“Oh taste and see that the Lord is good!”

So much of what we think of as “educational material” is visual, but we have five senses to help us learn about our world: sight, hearing, touch, smell, and taste.

You’ll hear me say this often, but anything you can do to reinforce all the textbooks, workbooks, and lectures with learning adventures that give your kids a chance to touch, smell, and taste are well worth the effort!

Baking Christmas cookies involves all three supporting senses. Get out the big mixer, measure, stir, roll, cut, and giggle over sticky fingers. Smell the sugar and spices and fill your house with the aroma of fresh-baked goodies. Then pop a couple of treats in your mouth, still warm from the oven. Mmmm…the whole experience will create cherished memories.

Baking Christmas cookies appeals to a child's senses and gives them the flavor of foreign cultures. Click To Tweet

Many of our family’s traditional cookie recipes come from foreign lands–handed down from immigrant ancestors or gathered from places we’ve lived.

What better way to “get a taste” of foreign cultures and of our own heritage? And I remember the impact it made on me when I first realized how many countries and cultures celebrate the birth of Jesus…and how many do not. Something as simple as baking Christmas cookies can inspire a real life lesson into what it means to “go into all the world.”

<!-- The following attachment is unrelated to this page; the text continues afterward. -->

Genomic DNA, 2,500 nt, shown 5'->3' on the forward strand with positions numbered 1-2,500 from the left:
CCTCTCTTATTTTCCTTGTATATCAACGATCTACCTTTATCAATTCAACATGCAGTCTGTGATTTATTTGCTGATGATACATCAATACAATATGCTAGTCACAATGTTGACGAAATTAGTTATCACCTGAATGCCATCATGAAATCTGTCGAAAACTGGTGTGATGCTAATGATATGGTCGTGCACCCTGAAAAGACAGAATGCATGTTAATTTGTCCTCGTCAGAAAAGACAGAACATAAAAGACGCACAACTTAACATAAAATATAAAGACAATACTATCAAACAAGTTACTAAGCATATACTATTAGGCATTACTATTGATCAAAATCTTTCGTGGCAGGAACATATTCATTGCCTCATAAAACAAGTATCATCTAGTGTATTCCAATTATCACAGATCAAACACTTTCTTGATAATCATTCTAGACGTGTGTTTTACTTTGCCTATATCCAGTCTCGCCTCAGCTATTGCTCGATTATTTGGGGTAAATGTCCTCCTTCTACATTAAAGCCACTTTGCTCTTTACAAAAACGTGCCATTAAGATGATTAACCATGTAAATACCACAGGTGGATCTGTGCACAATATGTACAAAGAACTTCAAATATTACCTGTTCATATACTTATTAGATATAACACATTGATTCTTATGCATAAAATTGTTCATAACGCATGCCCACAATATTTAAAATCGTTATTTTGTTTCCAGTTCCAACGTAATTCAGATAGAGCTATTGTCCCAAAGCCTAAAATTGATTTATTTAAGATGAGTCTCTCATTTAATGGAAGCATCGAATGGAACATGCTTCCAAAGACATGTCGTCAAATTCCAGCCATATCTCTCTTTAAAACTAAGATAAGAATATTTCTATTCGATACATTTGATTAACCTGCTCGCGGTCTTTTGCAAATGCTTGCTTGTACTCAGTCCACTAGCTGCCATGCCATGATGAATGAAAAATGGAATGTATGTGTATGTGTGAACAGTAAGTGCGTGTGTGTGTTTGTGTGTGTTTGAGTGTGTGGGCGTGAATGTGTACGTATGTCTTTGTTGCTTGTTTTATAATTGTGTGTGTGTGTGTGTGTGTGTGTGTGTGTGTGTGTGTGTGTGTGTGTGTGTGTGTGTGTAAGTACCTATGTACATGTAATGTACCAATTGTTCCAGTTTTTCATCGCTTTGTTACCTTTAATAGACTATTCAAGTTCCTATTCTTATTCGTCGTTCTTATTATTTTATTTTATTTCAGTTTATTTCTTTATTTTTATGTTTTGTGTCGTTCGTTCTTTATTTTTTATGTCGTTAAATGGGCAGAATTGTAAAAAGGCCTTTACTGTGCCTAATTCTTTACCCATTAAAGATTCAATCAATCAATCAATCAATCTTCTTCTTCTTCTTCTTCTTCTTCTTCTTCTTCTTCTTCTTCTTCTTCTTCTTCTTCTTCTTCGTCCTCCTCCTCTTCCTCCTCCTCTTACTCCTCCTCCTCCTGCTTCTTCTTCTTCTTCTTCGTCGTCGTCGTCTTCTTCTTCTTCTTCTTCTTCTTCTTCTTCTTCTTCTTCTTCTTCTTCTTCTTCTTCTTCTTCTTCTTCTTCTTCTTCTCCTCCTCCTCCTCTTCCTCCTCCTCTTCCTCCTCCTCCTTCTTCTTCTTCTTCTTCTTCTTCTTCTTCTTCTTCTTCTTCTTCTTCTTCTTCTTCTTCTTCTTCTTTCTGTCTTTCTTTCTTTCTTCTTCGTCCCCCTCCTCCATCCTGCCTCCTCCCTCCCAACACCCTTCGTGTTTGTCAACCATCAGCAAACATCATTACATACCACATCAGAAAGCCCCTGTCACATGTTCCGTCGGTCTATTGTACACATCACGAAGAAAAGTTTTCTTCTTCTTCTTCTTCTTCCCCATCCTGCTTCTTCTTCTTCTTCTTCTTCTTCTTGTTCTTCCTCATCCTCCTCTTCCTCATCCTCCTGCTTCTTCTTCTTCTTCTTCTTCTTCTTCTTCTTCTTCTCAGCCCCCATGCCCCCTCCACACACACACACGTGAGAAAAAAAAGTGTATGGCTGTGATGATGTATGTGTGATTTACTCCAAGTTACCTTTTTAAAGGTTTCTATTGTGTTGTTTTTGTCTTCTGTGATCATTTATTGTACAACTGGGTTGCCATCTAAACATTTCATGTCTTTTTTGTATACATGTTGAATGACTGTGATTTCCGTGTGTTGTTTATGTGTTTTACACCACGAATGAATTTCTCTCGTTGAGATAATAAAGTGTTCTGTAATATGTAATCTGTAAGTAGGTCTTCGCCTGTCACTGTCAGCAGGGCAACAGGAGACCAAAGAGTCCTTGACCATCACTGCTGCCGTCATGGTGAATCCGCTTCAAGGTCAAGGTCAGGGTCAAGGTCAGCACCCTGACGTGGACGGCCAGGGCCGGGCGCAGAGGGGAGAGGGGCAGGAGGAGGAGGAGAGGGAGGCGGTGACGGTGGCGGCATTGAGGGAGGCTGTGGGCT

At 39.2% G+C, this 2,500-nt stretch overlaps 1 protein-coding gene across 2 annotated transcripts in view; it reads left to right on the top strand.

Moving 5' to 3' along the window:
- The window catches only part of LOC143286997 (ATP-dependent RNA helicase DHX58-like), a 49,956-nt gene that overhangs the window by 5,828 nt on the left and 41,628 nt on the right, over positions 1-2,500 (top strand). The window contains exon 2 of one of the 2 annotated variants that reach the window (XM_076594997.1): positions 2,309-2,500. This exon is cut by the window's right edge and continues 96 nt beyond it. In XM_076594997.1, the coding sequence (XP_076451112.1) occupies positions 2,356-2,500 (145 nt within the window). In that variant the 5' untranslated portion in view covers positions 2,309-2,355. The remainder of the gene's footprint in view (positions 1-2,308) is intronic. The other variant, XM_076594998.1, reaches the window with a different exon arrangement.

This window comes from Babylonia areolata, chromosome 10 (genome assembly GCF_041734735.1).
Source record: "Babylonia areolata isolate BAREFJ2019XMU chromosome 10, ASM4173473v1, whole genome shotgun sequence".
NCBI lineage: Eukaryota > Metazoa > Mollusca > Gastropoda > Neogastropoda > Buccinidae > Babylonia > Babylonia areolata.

Here are two of my favorites you might like to try with your family:

My Grandmother’s Pralines (a traditional Mexican recipe)


  • 2 cups granulated sugar
  • 1 cups buttermilk
  • 1 tsp soda
  • 1 tsp vanilla
  • 1 tsp butter flavoring
  • 2 cups chopped pecans
  • 1 tablespoon margarine

Mix soda and buttermilk, and then dissolve sugar. Use a real big sauce pan and boil slowly to soft ball stage (234 degrees, or 236 degrees in damp weather). Mixture turns brown as it cooks but needs stirring constantly. Remove from fire and add flavorings, margarine, and pecans. Stir until it begins to look like it is ready to sugar or  cream. Drop in small cakes on wax paper. Makes about 30 pralines.

Anise White Caps (traditional German “Anisegebeck” or “Anise Weisskappen”)


  • 1/2 lb. sugar
  • 1/2 lb. flour
  • 3 large eggs
  • 1 tsp. anise seed (pulverized)

You should bake these cookies during dry weather so that the white caps will form. Put eggs in large mixing bowl and mix slightly, add sugar gradually, beating well. Add flour gradually, beating well. Add anise. Beat a total of 30 minutes. Drop on greased and floured pans. Let stand over night. Bake in moderately hot over of 325 degrees about 8-10 minutes or until bottoms are lightly brown. Remove from pan immediately and place on cooling rack. Makes 6 dozen cookies.


Easy, fun, and as an added bonus it doesn’t even feel like “school”. 😉

If you have international cookie recipes your family enjoys making, I’d love it if you’d share the recipe in the comment section!